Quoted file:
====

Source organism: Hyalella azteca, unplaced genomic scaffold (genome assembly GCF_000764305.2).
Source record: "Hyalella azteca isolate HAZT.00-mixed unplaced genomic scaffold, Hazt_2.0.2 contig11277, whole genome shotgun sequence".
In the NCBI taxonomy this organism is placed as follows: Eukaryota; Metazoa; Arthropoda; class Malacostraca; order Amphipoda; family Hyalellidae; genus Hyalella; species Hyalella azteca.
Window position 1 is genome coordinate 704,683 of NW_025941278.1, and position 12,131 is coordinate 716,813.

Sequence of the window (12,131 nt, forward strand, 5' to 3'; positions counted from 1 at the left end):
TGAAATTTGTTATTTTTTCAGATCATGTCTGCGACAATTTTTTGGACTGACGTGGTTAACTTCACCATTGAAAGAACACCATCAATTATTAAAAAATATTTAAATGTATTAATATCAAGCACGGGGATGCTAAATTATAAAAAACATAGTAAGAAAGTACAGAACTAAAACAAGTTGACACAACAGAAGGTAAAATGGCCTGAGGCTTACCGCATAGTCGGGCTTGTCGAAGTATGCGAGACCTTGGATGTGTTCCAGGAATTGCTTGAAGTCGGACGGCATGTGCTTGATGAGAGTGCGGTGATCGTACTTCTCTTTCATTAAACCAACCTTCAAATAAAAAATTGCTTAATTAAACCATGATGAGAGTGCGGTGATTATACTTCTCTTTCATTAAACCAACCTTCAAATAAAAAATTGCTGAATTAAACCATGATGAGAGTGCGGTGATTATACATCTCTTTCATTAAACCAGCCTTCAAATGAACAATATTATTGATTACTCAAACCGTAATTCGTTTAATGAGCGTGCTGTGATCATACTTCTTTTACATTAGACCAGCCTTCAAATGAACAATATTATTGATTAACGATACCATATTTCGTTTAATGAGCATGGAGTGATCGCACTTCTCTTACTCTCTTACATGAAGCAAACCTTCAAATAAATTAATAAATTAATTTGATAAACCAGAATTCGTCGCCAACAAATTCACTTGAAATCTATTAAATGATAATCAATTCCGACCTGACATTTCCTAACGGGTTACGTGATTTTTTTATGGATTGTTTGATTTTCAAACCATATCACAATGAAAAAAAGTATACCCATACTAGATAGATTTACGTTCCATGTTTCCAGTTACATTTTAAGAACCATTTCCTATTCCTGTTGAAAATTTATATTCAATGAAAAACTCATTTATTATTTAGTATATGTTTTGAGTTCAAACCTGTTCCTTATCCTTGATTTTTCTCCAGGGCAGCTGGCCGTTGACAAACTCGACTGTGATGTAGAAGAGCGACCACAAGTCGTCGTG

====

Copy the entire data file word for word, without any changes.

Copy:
Source organism: Hyalella azteca, unplaced genomic scaffold (genome assembly GCF_000764305.2).
Source record: "Hyalella azteca isolate HAZT.00-mixed unplaced genomic scaffold, Hazt_2.0.2 contig11277, whole genome shotgun sequence".
In the NCBI taxonomy this organism is placed as follows: Eukaryota; Metazoa; Arthropoda; class Malacostraca; order Amphipoda; family Hyalellidae; genus Hyalella; species Hyalella azteca.
Window position 1 is genome coordinate 704,683 of NW_025941278.1, and position 12,131 is coordinate 716,813.

Sequence of the window (12,131 nt, forward strand, 5' to 3'; positions counted from 1 at the left end):
TGAAATTTGTTATTTTTTCAGATCATGTCTGCGACAATTTTTTGGACTGACGTGGTTAACTTCACCATTGAAAGAACACCATCAATTATTAAAAAATATTTAAATGTATTAATATCAAGCACGGGGATGCTAAATTATAAAAAACATAGTAAGAAAGTACAGAACTAAAACAAGTTGACACAACAGAAGGTAAAATGGCCTGAGGCTTACCGCATAGTCGGGCTTGTCGAAGTATGCGAGACCTTGGATGTGTTCCAGGAATTGCTTGAAGTCGGACGGCATGTGCTTGATGAGAGTGCGGTGATCGTACTTCTCTTTCATTAAACCAACCTTCAAATAAAAAATTGCTTAATTAAACCATGATGAGAGTGCGGTGATTATACTTCTCTTTCATTAAACCAACCTTCAAATAAAAAATTGCTGAATTAAACCATGATGAGAGTGCGGTGATTATACATCTCTTTCATTAAACCAGCCTTCAAATGAACAATATTATTGATTACTCAAACCGTAATTCGTTTAATGAGCGTGCTGTGATCATACTTCTTTTACATTAGACCAGCCTTCAAATGAACAATATTATTGATTAACGATACCATATTTCGTTTAATGAGCATGGAGTGATCGCACTTCTCTTACTCTCTTACATGAAGCAAACCTTCAAATAAATTAATAAATTAATTTGATAAACCAGAATTCGTCGCCAACAAATTCACTTGAAATCTATTAAATGATAATCAATTCCGACCTGACATTTCCTAACGGGTTACGTGATTTTTTTATGGATTGTTTGATTTTCAAACCATATCACAATGAAAAAAAGTATACCCATACTAGATAGATTTACGTTCCATGTTTCCAGTTACATTTTAAGAACCATTTCCTATTCCTGTTGAAAATTTATATTCAATGAAAAACTCATTTATTATTTAGTATATGTTTTGAGTTCAAACCTGTTCCTTATCCTTGATTTTTCTCCAGGGCAGCTGGCCGTTGACAAACTCGACTGTGATGTAGAAGAGCGACCACAAGTCGTCGTG